Many people are surprised to find that not only is donating blood safe, but it could actually improve their health by lowering the risk of certain types of disease. With the mostly animal based diet that’s the norm in this country; the majority of people are getting more iron than they need, with the exception of pre-menopausal women who lose iron through their monthly menstrual flow.
Getting enough iron is important, but too much iron in the body can be a problem too. Iron has a pro-oxidant effect, meaning high levels cause free radical damage that increases the risk of chronic diseases such as heart disease and cancer. Some studies show that high levels of iron elevate the risk of heart attack, although a more recent study failed to confirm this. Nevertheless, too much iron in the body isn’t healthy.
So how does this relate to donating blood? Each time blood is donated, a small amount of iron is removed from the body which helps to keep iron levels in check. Of course, some people have iron levels that are too low already and need to hang on to what they have. This may be true of women who have heavy menstrual periods or vegetarians who get little iron in their diet. This is one of the reasons a blood sample is taken before a person is allowed to donate blood, to make sure there’s no evidence of an iron deficiency anemia.
Donating Blood May Benefit The Obese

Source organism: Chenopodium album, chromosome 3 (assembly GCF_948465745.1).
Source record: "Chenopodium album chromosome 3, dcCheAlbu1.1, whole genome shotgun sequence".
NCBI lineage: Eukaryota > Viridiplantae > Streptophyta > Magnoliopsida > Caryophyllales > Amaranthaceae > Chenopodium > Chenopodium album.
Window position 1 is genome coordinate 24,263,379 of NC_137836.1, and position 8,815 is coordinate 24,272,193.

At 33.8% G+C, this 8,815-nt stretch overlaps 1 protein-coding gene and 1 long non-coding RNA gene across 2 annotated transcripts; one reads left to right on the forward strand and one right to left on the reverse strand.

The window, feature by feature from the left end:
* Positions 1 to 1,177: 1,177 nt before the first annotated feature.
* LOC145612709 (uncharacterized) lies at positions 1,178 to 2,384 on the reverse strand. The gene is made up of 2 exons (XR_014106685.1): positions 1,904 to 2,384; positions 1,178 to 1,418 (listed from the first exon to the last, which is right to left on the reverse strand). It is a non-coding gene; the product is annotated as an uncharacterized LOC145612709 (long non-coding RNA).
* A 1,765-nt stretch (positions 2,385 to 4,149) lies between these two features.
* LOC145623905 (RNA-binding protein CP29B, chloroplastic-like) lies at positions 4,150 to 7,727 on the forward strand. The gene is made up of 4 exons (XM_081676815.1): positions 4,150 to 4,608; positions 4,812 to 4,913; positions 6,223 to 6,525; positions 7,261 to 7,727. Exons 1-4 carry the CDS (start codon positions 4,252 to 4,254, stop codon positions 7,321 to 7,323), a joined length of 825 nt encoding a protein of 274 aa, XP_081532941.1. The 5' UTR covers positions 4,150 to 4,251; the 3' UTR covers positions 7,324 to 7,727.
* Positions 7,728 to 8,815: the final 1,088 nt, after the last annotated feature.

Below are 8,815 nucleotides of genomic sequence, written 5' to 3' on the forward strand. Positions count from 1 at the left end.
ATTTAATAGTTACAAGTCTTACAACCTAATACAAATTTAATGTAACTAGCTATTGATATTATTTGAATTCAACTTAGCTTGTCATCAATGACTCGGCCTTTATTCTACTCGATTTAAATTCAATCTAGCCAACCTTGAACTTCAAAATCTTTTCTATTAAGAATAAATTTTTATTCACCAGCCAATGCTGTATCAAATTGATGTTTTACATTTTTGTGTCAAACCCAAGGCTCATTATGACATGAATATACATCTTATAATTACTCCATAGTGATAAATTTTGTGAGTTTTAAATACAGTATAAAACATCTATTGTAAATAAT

A preliminary study in Germany recently found that some obese people may improve their health by giving blood. In the study, obese people with metabolic syndrome who had blood drawn experienced a reduction in blood pressure, along with other changes that linked with a reduced risk of heart disease, the researchers said.
Helps Fight Cardiovascular Problems
Several studies published in the medical literature point out to a lower risk of cardiovascular events among frequent, long-term whole blood donors. The reduction in risk seems significant: an 88% lower risk for heart attacks and a 33% reduction in overall incidence of cardiovascular events (including heart attacks, stroke and peripheral vascular disease) when frequent blood donors were compared to non-donors. The effect was more pronounced for males and postmenopausal females, and was independent of smoking status.